“It wasn’t really on my radar,” television and screen star Amy Brenneman says about the Vineyard. She was sitting in the living room of the Island home she and her husband, writer and director Brad Silberling, have owned for eight years.

By Brooks Robards


Using what you have

By Carole Gothard


Great renovators are not unlike great film directors. Both have to creatively drive a team that spans from the big-money professionals with the glamour jobs to the folks who hammer the nails, keeping track of the techies wiring for sound and the artisans who choose the just-right fabrics. Both oversee the experts in special effects (of one sort or another) who make crazy-sounding ideas become real. Both know details matter. They have strong vision, but draw too from the creatives around them.

By Lauren Martin


When I first saw the Chappaquiddick land that would become my home one day, it was covered with low brush and scrub oak. Along one side of the acre and a half was an overgrown peat bog. Up a rise from the bog was a small clearing with a few white and red oaks growing around its perimeter. Beyond the clearing, down a hill, was a grassy valley with four gnarled apple trees. I thought: I’ll put my house there in the clearing on the rise facing the bog, with the oaks on three sides and the apple trees behind.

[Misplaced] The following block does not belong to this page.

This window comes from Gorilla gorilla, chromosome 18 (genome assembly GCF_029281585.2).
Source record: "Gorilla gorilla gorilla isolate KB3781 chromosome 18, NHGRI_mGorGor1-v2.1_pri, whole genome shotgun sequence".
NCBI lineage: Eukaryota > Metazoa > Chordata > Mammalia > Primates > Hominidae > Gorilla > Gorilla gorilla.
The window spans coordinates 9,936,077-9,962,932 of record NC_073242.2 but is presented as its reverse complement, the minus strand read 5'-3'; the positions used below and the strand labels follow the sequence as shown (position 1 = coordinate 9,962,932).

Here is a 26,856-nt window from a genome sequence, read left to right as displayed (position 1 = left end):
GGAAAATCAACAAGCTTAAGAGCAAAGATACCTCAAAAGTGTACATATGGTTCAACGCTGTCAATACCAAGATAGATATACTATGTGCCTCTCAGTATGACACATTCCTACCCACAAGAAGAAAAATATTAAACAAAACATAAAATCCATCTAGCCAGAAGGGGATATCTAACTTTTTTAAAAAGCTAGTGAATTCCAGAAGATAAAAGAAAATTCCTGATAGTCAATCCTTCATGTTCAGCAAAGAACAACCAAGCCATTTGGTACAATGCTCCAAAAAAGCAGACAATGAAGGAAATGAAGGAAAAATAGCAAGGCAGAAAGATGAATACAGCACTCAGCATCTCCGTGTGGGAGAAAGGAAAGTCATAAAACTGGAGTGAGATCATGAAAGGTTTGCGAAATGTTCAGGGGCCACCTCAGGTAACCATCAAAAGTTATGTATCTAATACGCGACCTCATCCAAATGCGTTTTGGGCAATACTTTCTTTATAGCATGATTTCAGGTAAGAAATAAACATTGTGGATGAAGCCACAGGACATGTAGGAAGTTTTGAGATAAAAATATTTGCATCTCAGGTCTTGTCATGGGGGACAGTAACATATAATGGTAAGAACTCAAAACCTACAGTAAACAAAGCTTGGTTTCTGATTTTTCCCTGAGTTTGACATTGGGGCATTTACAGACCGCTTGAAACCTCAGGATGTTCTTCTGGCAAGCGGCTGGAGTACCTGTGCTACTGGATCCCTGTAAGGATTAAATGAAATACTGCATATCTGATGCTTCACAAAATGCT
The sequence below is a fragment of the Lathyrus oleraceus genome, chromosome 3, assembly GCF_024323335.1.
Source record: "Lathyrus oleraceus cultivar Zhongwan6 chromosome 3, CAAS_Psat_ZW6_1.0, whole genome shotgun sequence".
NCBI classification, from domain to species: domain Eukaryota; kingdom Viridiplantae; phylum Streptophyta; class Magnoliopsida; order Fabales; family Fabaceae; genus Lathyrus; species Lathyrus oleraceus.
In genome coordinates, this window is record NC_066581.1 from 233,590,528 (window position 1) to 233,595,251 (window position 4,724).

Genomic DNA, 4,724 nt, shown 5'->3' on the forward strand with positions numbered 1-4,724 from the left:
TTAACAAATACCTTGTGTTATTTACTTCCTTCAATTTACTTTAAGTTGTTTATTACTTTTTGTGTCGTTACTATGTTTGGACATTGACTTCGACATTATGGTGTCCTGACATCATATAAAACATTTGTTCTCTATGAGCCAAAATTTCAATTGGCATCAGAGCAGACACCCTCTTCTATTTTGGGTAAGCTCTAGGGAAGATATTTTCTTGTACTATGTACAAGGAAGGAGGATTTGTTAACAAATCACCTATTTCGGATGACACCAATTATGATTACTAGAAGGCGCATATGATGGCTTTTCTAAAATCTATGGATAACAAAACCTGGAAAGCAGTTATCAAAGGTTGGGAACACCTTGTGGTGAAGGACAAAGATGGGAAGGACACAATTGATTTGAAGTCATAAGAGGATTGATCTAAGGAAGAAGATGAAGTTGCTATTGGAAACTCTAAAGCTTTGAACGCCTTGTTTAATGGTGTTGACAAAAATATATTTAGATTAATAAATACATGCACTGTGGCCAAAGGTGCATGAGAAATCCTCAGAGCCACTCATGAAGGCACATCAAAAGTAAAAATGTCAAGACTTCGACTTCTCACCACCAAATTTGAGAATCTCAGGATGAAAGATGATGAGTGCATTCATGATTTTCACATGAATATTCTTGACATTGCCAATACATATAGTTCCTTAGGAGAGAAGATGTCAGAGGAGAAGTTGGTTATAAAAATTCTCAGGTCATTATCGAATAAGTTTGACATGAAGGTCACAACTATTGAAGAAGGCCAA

By Margaret Knight


Late one afternoon on Vineyard Haven’s harbor, eager eyes zoom in on the distant tip of West Chop.

By Shelley Christiansen


As with certain human visitors who wear out their welcome, Martha’s Vineyard hosts many invasive plant pests: purple loosestrife, Norway maple, Russian olive, phragmites, some miscanthus, even the occasional ailanthus tree. But the grand champion of the invaders is Oriental bittersweet, Celastrus orbiculatus.

By Jim Miller


How can you tell if your deck is safe? Paul Daniele has run a home inspection business on the Vineyard since 1995. Usually when decks collapse, it’s from overloading of people.

By Tom Dresser


Michael Faraca is New England born and bred, but his work life is all Olde England. On this rainy mid-winter day, as he sits sipping hot sweet tea, looking proprietarily across a manicured garden of the North Water Street home that he has tended through three owners, he muses on his past twenty-five years of employment. “In the classic old English tradition,” he says, “the gardener comes with the house.”

By Mike Seccombe